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Taiwan Tales


Many travellers of the Asia continent have sampled the delights of Thailand. More and more are discovering the wonders of Laos, Vietnam and Cambodia. China is also becoming a popular destination for both young and old adventurers. But one place in South East Asia that seems to have avoided the “march of the backpackers” is the island of Taiwan, located just off the East coast of China.

There are several reasons for this lack of visitors, the main one being the fact that Taiwan is an island and is, therefore, not as accessible as the aforementioned countries. By not visiting, people are missing out on a place of great contrasts and fantastic scenery, as I discovered on a week long tour around the island.

Having been a resident of Taiwan for nearly a year, I made the decision it was about time I actually saw what the country had to offer in terms of natural beauty. The weeklong holiday during Chinese New Year provided the opportunity to get in a car (without doubt the most effective way of travelling around the island due to the inefficient public transport system on the East coast) and venture off on a journey of discovery.

This particular road trip began in my hometown of Hsinchu, a small city in the north west of the country, famous for its wind and Science Park. The initial part of the journey took myself and my 3 travelling companions over to Hualien, the largest city on the East coast. On arrival in Hualian we experienced what is a relatively a common event in Taiwan; an earthquake. This, fortunately, was only a minor one. I and two of my fellow travellers had experienced several during our time in Taiwan and were not really phased. Our Canadian friend, on the other hand, had only been in the country a few weeks and was rather shaken up by the whole event (we were, after all, in our 5th floor hotel room when the quake occurred!). It took him a while to regain his composure.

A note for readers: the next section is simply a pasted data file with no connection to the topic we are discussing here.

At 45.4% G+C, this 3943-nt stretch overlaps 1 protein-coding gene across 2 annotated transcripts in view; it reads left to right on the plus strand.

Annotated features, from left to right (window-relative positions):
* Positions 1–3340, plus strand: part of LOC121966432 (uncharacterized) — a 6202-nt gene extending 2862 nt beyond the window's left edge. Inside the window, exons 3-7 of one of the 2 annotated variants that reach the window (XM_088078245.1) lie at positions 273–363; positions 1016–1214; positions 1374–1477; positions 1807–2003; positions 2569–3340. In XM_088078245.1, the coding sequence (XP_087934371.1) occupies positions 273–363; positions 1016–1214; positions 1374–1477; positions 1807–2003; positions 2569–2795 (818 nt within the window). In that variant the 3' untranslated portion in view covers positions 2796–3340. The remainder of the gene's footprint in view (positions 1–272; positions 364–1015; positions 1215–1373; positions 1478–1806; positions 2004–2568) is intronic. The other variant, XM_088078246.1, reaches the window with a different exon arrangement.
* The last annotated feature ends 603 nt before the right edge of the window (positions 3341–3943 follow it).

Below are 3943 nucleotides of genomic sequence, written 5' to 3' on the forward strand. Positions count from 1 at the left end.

After surviving both the quake and a night celebrating the arrival of the Year of the Horse on the streets of Hualien with the local people, we headed into the famous Taroko Gorge the following day. The gorge is located about 10km north of the city and is a truly wondrous place. The white water river is surrounded by spectacular marble stone cliffs. One can stop off at different points throughout the gorge and go and discover beautiful trials. Breathtaking stuff!!

A further night was spent in Hualien, enjoying the numerous KTV bars (a KTV is a karaoke pub) dotted along the high street. The next morning we motored down the East coast road, towards the town of Taitung. Along the way we stopped for numerous picture opportunities of the tremendous Taiwanese countryside and the mighty Pacific Ocean. Taitung itself proved a pretty non-descript place, which acted simply as a gateway to our next destination, which was Green Island.

Leaving the car on the mainland, we took the 45-minute ferry ride over to one of Taiwan’s most popular holiday destinations. On arrival, accommodation was found (at a very reasonable price), scooters hired and a ride around the island undertaken. One can ride around the island at a leisurely pace in a few hours.

The island reminded me of my time spent up in Scotland during my youth, with it rugged, rolling coastline and various animals grazing in the lush, green fields. One thing you will not find in Scotland are outdoor hot springs. At the southern tip of the island, there is a collection of 5 bathing pools, where one can wallow in the warm waters while looking out towards the ocean and sipping Taiwan piju (beer). A fantastic place to relax and unwind.

After two days of riding scooters and wallowing in warm waters, we took the ferry back to the mainland and then got back on the open road. We drove through the middle of the island on our way back to the West coast, enjoying even more majestic, mountainous views.

It had been a weeklong road trip to remember. Sublime scenery, fantastically friendly people and fabulous food. Taiwan may never rival the other South East Asian “hot spots” but if one wants to try something a bit different and get away from the backpacker or tourist hordes, one could do a lot worse than visit “Ihla Formosa” or “Beautiful Island” (the Portuguese name for Taiwan).

 

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